Separation Between Rich, Poor Widening in D.C., Study Finds

By D'Vera Cohn
Washington Post Staff Writer
Friday, January 27, 2006

The gap between the city's richest and poorest families has continued to widen since 2000, as incomes at the top soared and those at the bottom barely budged, according to a report based on census data.

The District fits into a national pattern of widening inequality over the past two decades that was briefly interrupted by the booming economy of the late 1990s, according to the report released yesterday by two think tanks, the Center on Budget and Policy Priorities and the Economic Policy Institute. The gap also grew in Maryland and Virginia, the report said.

In the District, the richest families had incomes 12 times higher than the poorest ones early this decade, compared with seven times higher in the troubled economy of the early 1980s. The major reason for the widening gap: The highest incomes are growing more sharply than the lowest ones. Incomes at the top fifth rose 81 percent during those two decades, to an average of $157,700. Those at the bottom went up 3 percent, to an average of $12,700.

The report fills out a picture of a divided city where the rich and poor populations are growing, but the middle class is not. The city's economic revitalization has added thousands of jobs in recent years, most taken by suburban residents.

"It seems pretty clear that there's a large group of disadvantaged residents in the city who aren't getting the help they need to move up the economic ladder, whether it be education or training or other supports," said Ed Lazere, executive director of the D.C. Fiscal Policy Institute, an affiliate of the Center on Budget and Policy Priorities. For the city's poorest residents, the combination of stagnant incomes and rising housing prices is "creating tremendous challenges to find affordable housing," he said.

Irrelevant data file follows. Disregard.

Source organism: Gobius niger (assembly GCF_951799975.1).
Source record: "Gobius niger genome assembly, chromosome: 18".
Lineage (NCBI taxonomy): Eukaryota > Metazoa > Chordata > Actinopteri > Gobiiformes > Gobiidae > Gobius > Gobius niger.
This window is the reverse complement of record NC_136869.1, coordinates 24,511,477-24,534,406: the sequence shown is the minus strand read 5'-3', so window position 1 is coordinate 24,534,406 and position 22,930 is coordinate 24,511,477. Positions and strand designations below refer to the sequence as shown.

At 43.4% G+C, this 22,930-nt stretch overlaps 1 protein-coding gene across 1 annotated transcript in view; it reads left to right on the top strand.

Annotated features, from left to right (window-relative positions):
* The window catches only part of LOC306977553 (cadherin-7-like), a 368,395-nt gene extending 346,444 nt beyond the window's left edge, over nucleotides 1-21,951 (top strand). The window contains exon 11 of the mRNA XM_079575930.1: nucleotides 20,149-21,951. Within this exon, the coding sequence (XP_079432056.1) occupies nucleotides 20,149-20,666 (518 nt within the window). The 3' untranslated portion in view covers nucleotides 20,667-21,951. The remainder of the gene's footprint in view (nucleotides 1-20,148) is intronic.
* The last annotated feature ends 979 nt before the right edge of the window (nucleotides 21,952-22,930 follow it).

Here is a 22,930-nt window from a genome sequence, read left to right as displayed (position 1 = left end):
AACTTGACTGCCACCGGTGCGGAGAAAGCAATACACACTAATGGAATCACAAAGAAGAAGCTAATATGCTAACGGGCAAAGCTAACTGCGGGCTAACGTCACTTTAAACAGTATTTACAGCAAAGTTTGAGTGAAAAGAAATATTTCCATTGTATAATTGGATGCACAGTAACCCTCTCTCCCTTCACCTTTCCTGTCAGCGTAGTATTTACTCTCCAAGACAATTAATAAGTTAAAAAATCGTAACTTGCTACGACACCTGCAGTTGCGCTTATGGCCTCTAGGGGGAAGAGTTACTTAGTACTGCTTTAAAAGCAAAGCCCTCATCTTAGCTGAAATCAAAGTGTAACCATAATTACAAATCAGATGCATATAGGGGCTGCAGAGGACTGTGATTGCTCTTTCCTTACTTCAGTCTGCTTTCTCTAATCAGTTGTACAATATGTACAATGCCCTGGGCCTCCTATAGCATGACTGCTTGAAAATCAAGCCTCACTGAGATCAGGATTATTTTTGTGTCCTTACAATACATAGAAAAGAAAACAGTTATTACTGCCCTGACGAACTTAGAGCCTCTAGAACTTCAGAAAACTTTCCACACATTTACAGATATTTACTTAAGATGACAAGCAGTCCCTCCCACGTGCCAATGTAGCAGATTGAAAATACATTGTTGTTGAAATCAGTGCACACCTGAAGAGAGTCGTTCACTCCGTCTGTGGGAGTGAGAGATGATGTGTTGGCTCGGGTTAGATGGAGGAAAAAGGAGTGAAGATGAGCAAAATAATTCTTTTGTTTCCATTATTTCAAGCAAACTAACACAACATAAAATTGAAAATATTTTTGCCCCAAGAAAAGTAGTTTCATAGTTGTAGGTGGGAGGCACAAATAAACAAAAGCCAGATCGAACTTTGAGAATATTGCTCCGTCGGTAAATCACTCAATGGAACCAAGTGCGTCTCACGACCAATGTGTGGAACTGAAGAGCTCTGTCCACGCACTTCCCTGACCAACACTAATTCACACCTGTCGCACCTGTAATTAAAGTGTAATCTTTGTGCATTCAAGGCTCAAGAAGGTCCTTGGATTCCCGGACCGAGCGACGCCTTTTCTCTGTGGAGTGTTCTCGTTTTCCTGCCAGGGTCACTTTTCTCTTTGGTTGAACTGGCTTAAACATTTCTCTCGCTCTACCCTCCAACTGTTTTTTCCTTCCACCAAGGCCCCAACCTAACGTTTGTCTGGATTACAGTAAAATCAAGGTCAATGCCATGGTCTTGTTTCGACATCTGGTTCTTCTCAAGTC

The District's growing income gap is one reason for concern about low-income residents being pushed out by high housing prices. It is fueling efforts to pass a "living wage" bill, which is on the D.C. Council agenda next month, that would guarantee city workers and contractors a higher minimum wage. In recent years, the city increased its overall minimum wage, expanded tax credits for low-income residents and added child-care assistance for working families.

But Lazere and others -- including Stanley Jackson, the city's deputy mayor for planning and economic development -- said more must be done to improve the skills of low-income residents, most of whom are working, so they qualify for better-paying jobs.

Lazere cited the city's statistics showing that most workers in the D.C. Convention Center are not city residents. "Most of these jobs don't require a college degree, and they are stable, with decent wages," he said. "We're spending city resources to create jobs and then not even ensuring they go to D.C. residents who need them."

Jackson said the city's income gap reflects a long history of problems, including the city's lack of financial solvency that hurt public services. Thousands of students drop out of high school, he said. "We've got to get back to the core issue providing the fundamental skill sets that make our residents marketable for the kinds of jobs that are emerging."

But "it's not just income," Jackson said, pointing to the increasing rate of single-parent homes, a refusal by some parents to pay child support, and family instability that results in some children bouncing among several schools a year. "We've got to get back to this issue of social responsibility."

Lazere, who released a study in 2004 that found that the District had one of the worst income gaps among the nation's big cities, said he does not have a target for what the income gap should be. "It would be nice to see incomes rising at roughly the same rate up and down the income scale," he said.

The study, called "Pulling Apart," was based on Census Bureau income data for 1980 to 1982, 1990 to 1992 and 2001 to 2003, adjusted for inflation and the impact of taxes, tax credits and the cash value of food stamps, subsidized school lunches and housing vouchers, all of which reduced the gap more than including only income would have.

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